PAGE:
That afternoon, during his thirty minute after-school meditation, Timothy found that the train of thought most prone to steer him away from his breath was indeed the thought of the girl, Emma, asking him about meditation.  He imagined trying to teach her a bit about it, perhaps referring her to Mr. Maclean, perhaps even bringing her with him some weekend so she could see what it was like.  He was charitable with himself on the several occasions in which he found himself getting lost in these thoughts.  If he didn’t achieve quite as peaceful a state as he sometimes reached, he nevertheless felt quite good and clear-headed.  The evening’s last meditation session went similarly.

For the rest of the week, things were much the same.  He did his morning thirty minutes, which helped prepare his mind for the day.  Then, at school, before homeroom, he did his fifteen-minute session.  He realized only now that, when he began those intervals, the girl in the next seat—Emma—was never present, but she was always there by the time he finished.  Now, she greeted him upon his completion of his mini sessions, though their subsequent conversations didn’t veer into such deeply personal matters any more than week.  Emma also now always wished him a good day before they left for their regular classes, and once, near the end of the week, even her friend—who was Lori, Timothy thought, though that might have been the other girl, who returned after being absent for two days—waved slightly to him.  Timothy found the gesture oddly touching, though he couldn’t have said why.

Timothy realized that when he was meditating, especially in his short session before homeroom, thoughts of growing acquaintance with the girl one seat over were some of the most likely things to draw his attention from his breath.  He usually caught himself fairly quickly, and he was able to keep from feeling too frustrated, but the nature of the distraction was particularly insidious, because some of the thoughts centered on the notion that meditation must be doing him quite a but of good, since he was socializing more, and with someone to whom he had been very unkind.  That had to be at least some evidence of benefit.

Of course, the most important proof of that particular pudding would have to be him going for a long time—ideally, the rest of his life—without losing his temper and becoming violent.  He had not done so since starting meditation, but it still hadn’t been an unusually long time, and he hadn’t encountered any typical situation such as might have set him off.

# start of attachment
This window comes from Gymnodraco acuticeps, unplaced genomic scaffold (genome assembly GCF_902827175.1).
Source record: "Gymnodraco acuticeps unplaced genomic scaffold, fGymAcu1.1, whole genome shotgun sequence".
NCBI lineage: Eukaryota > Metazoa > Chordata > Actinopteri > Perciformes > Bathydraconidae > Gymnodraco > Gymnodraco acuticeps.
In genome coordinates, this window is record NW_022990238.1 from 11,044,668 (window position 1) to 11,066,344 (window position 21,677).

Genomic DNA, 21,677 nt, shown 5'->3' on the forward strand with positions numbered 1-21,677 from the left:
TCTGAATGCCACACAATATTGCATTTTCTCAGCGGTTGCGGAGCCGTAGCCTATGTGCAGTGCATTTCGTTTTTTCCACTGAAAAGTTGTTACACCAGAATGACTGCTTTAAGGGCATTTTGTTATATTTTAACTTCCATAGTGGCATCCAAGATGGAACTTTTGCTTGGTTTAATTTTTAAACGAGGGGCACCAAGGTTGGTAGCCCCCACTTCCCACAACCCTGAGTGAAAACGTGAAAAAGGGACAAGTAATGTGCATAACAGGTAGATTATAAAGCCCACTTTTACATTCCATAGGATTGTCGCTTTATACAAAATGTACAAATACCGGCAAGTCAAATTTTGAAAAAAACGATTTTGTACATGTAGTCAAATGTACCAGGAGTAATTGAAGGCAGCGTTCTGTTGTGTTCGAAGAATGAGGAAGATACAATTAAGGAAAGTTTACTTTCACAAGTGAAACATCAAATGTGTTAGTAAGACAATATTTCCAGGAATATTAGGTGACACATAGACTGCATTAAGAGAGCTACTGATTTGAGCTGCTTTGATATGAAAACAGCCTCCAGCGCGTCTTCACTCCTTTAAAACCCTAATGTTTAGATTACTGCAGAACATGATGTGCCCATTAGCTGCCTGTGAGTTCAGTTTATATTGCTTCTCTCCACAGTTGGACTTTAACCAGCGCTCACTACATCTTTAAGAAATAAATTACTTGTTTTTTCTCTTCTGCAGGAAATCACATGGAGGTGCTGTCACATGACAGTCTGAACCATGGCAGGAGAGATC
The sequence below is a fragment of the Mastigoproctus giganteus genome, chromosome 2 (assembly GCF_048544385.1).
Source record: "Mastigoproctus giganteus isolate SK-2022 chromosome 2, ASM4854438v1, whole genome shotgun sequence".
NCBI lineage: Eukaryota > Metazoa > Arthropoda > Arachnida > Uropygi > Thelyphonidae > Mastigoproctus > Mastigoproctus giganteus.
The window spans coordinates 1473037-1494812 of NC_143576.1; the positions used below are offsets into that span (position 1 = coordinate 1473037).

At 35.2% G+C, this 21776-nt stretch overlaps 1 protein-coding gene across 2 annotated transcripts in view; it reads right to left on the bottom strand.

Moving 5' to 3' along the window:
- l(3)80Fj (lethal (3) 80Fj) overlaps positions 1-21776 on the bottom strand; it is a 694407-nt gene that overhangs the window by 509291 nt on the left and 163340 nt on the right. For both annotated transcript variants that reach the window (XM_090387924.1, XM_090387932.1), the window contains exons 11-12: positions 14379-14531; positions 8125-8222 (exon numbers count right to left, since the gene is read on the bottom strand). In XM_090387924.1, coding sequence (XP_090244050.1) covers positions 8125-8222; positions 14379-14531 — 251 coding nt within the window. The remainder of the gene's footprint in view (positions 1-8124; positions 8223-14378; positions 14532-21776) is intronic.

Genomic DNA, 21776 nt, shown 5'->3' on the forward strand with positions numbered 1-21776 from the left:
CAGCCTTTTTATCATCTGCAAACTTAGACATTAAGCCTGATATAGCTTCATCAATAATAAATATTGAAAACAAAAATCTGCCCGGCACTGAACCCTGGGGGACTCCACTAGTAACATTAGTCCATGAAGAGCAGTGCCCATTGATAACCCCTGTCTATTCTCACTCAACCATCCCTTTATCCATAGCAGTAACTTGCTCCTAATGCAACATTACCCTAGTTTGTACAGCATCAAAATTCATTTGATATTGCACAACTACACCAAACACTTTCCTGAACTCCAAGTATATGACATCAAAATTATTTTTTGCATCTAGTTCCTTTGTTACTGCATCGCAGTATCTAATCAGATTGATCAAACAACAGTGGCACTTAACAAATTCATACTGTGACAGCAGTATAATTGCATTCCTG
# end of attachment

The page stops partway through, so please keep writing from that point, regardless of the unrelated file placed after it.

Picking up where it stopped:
Even with that concern, he found the process gripping in its own right.  He explored the landscape of his mind with fascination, trying not to get too enthusiastic, lest that become a distraction in and of itself.  He still felt a mild fear about stumbling into the frigid, heartless place he’d encountered after his first Saturday, and he recognized that fear as a thought whenever it arose, but so far it was fine.  He had noticed no significant dip or rise in his mental temperature.

By Thursday evening, he had decided that he wanted to accept Mr. Maclean’s invitation and try to join the group at least on that coming Saturday.  It seemed like an experience worth having, even if he never repeated it.  When he broached the subject with his mother that evening for the first time, she did not seem surprised.

With a half-cautious smile, she asked him, “Are you sure?  You’re going to be the only high schooler in a group of older people.  Some of them are probably going to be quite a bit older.”

Timothy shrugged and said, “That’s okay.  I get along better with…grown-ups, I guess, than people my own age, anyway.  And besides, everyone’s gonna be meditating.  It’s not like…I don’t know, going to a party, or joining a club or something.”

His mother cocked her head and responded, “Well, it’s a little bit like joining a club.”

Timothy supposed she was right, but that didn’t change his point.  “What I mean,” he said, “is it’s not like we’re gonna be, like…socializing or whatever.  I mean, yeah, I’m sure everyone’s gonna introduce themselves and everything, but after that, it’s just gonna be meditating.